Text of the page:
For large sections of the book, it is difficult to disagree with Subramanian's analysis of problems with India's governance, its politicians and civil servants. For instance, nobody can quarrel with his basic analysis that the current reality is "far removed from the promise of our Constitution, given by us to ourselves in 1950" and that "at that turning point in our history, we simply took the wrong turn".
He is also spot on when he concludes that governance in India for the last several decades has failed to distinguish between policy issues and implementation, which has resulted in sub-optimal results, often leading to undesirable outcomes including corruption. As he says, policy-makers should recognise that "governance is 5 per cent policy and 95 per cent implementation". He concedes that what he says is not rocket science: "…basic common sense is what is required. Above all, governance is only as good as the people who govern us."
A major highlight of Subramanian's account is his proposition that for the last several years, the country's main prescription for development has been to achieve higher growth, while paying little attention to equity. The narrow focus on financial sector reforms or on issues such as foreign direct investment, according to Subramanian, has not yielded the desired results, since the country continues to battle poverty even after six decades of independence.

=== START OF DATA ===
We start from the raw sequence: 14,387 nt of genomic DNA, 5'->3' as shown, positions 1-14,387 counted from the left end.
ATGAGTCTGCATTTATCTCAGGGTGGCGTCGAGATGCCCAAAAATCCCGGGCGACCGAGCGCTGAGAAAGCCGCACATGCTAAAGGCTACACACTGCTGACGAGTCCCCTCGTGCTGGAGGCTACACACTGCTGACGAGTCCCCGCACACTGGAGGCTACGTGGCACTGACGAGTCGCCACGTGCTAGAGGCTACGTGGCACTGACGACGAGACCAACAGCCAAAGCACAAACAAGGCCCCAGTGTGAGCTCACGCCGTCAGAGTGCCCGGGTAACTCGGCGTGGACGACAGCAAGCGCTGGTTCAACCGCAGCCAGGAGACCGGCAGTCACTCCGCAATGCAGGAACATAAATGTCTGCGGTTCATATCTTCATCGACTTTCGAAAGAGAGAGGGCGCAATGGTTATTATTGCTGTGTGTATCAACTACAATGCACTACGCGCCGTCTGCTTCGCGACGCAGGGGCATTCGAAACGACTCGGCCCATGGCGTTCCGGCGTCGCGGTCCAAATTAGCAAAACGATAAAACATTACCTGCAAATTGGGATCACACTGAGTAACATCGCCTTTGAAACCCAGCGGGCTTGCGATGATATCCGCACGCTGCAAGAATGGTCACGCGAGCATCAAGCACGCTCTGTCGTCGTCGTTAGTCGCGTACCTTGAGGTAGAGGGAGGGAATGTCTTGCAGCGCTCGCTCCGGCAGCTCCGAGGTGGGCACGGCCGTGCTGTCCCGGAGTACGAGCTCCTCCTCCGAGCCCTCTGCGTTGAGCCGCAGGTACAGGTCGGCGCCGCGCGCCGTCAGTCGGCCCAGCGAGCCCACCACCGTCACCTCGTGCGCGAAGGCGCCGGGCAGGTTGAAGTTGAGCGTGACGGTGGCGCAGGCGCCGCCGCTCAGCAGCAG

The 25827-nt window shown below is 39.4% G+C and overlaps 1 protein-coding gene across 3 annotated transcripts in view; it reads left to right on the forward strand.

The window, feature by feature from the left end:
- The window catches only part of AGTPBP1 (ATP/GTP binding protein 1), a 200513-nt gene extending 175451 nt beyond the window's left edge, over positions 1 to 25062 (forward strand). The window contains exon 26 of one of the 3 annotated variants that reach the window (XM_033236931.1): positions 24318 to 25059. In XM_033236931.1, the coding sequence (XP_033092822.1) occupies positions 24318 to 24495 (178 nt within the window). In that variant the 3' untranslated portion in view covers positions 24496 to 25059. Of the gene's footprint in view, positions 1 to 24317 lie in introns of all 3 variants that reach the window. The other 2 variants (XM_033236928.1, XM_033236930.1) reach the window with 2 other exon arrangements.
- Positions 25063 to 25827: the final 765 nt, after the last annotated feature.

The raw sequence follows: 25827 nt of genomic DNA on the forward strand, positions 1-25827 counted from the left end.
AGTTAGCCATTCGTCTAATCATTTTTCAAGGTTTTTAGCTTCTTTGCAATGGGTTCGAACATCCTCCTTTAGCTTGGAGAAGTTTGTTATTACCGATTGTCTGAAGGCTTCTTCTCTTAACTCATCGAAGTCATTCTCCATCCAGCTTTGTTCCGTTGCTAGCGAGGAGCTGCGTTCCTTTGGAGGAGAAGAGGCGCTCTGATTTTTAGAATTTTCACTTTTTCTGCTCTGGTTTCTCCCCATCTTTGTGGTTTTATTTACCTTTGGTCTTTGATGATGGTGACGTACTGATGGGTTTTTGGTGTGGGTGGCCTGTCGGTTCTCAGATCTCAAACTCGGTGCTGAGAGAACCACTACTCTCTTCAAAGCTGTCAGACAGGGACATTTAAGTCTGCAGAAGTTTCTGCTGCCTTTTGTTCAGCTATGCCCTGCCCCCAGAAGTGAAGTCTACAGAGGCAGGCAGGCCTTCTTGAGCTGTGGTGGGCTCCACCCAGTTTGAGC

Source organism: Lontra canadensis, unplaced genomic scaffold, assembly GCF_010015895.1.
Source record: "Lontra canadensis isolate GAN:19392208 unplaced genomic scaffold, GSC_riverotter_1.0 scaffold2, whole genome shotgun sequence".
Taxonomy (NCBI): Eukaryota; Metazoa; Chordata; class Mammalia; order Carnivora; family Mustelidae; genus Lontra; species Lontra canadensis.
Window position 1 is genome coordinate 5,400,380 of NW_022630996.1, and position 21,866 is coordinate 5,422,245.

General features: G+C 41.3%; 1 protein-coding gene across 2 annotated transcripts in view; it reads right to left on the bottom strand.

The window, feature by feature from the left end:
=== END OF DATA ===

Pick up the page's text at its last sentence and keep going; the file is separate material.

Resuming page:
For this major governance failure, Subramanian blames three economists - Manmohan Singh, C Rangarajan and Montek Singh Ahluwalia, whom he describes as "macroeconomists with little feel or understanding of microeconomic processes". His questions are sharp and pointed: Why should these men keep talking about growth rates even though "nearly 70 years after independence, nearly three-quarters of the population is in desperate straits"? Are these three "blind" men leading India? How did a man who batted for the developing countries in his capacity as secretary general of the South Commission switch sides to "make a 180-degree shift in his attitude to the West within a couple of months" after joining the P V Narasimha Rao government?
But Subramanian's tirade also brings out in the open the deep disenchantment or even frustration within the entire IAS community with the manner in which it has been marginalised in the economic policy arena by economists coming from outside the system and guiding the course of the economy for the last three or four decades. In the process, Subramanian appears a little too eager to attack those he chooses to criticise.